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* Beware for Egypt Democracy to be Hijack


Points/Words spoken for consideration for Egypt Democracy not to be hijack.

Summarized and created: February 13, 2011, 4:16:41 AM

1.       Egypt’s Vice President Omar Suleiman on Thursday told protesters and strikers to head home or back to work in his first speech after Hosni Mubarak delegated presidential powers to him.

But while he may be liked and trusted abroad, many in Egypt regard Suleiman as part of Mubarak’s inner circle, and as such a pillar of a corrupt regime.
When it became clear Thursday night that Mubarak wasn’t stepping down and that he was instead delegating powers to his deputy, an angry crowd at Cairo’s central Tahrir square tellingly chanted: “Neither Mubarak nor Suleiman!”

2.      The announcement was part of “Communiqué Number 4,” issued a day after veteran strongman Hosni Mubarak handed power to the military.
The military also vowed that it would oversee a peaceful transition towards an elected civilian government.

A note of caution

3.       Egypt isn’t moving toward democracy, it’s moved into martial law and where it goes is now subject to debate    Jon Alterman.

4.      But behind the celebrations, there was a note of caution over how far the armed forces under Field Marshal Mohamed Hussein Tantawi, Mubarak’s veteran defense minister, were ready to permit democracy, especially since the hitherto banned Islamist Muslim Brotherhood is one of the best organized movements.

“This is just the end of the beginning,” said Jon Alterman of the Center for Strategic and International Studies.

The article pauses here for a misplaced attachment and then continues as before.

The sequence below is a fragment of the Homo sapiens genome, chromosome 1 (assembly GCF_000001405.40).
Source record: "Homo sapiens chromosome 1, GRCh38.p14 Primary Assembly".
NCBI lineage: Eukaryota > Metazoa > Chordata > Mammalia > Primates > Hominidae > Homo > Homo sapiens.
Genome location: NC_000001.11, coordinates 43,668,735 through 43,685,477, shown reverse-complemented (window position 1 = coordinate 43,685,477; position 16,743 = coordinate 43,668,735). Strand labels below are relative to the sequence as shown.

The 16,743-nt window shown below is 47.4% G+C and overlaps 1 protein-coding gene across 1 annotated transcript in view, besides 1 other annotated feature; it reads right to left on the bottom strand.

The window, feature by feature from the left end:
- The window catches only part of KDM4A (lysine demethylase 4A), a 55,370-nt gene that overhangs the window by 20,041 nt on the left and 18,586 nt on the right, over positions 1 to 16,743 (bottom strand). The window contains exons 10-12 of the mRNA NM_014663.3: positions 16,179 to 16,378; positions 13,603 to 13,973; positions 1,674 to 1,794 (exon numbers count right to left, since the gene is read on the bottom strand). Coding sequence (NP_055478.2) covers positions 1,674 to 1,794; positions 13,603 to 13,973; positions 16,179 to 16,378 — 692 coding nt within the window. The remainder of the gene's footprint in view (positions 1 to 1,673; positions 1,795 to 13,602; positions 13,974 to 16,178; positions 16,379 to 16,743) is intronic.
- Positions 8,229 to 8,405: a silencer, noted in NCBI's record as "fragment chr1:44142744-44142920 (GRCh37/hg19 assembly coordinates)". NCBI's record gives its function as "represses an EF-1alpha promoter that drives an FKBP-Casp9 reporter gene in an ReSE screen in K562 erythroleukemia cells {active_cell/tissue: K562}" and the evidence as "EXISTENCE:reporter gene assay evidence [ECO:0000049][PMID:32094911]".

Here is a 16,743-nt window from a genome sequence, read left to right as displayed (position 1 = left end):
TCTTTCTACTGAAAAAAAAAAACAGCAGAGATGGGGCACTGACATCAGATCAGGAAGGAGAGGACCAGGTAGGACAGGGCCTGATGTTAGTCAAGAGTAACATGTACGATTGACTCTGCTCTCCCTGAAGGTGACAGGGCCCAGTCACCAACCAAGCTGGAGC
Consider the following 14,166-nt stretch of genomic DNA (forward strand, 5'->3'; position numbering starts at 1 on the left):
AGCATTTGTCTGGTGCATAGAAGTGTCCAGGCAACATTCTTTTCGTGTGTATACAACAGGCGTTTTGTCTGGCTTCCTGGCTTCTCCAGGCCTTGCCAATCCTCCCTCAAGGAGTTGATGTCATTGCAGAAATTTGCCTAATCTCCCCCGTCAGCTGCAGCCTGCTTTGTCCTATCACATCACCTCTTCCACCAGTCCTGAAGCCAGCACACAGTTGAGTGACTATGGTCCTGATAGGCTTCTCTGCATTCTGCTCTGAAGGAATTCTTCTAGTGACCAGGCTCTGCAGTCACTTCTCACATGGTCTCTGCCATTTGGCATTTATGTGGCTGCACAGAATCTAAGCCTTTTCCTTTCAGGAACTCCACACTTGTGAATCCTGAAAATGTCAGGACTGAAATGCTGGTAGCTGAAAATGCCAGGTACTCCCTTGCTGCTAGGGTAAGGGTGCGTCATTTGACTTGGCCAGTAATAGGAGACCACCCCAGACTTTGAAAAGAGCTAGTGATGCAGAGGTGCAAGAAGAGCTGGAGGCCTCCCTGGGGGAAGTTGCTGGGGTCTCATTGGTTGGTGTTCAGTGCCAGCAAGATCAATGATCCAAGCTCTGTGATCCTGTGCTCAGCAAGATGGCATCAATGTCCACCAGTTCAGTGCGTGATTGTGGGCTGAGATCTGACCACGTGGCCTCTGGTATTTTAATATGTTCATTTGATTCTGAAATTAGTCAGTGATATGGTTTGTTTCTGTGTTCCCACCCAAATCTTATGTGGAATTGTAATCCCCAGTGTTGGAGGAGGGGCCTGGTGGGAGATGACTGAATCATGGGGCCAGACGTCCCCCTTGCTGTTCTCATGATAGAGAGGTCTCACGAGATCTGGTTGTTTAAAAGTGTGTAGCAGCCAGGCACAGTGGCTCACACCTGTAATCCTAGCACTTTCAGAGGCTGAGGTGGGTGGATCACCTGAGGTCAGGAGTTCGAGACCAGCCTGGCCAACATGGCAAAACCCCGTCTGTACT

5.      “Egypt isn’t moving toward democracy, it’s moved into martial law and where it goes is now subject to debate.”

U.S. officials familiar with the Egyptian military say Tantawi, 75, has long seemed resistant to change.

6.      Al Arabiya television said the army would soon dismiss the cabinet and suspend parliament. The head of the Constitutional Court would join the leadership with the military council.

But the Supreme Military Council communiqué just release said, they are keeping the the cabinet/ministers of the previous government to run the government. What does this mean? Beware, democracy is being hijack.
  1. It remains to be seen how the Egyptian army will create democracy for the first time in a nation that traces its history back 7,000 years.
    Suleiman said a military council would run the country of 80 million for now. The council gave few details of what it said would be a “transitional phase” and gave no timetable for presidential or parliamentary elections. It said it wanted to “achieve the hopes of our great people”.

8.      The Supreme Military Council vowed on Saturday to hand power to an elected, civilian government in a statement that came a day after Mubarak was swept from power following an 18-day public uprising.

9.      The military will “guarantee the peaceful transition of power in the framework of a free, democratic system which allows an elected, civilian power to govern the country to build a democratic, free state”, a senior army officer announced on state television.

  1. Al Jazeera’s online producer, Evan Hill, reported some instances of fighting between the army and protesters in Cairo as the military worked to dismantle barricades that protesters promptly put back in place in their effort to remain in the square.

Why the army is such in a hurry to dismantle the barricades ???


February 13, 2011 - Posted by | Ilmu, Politik

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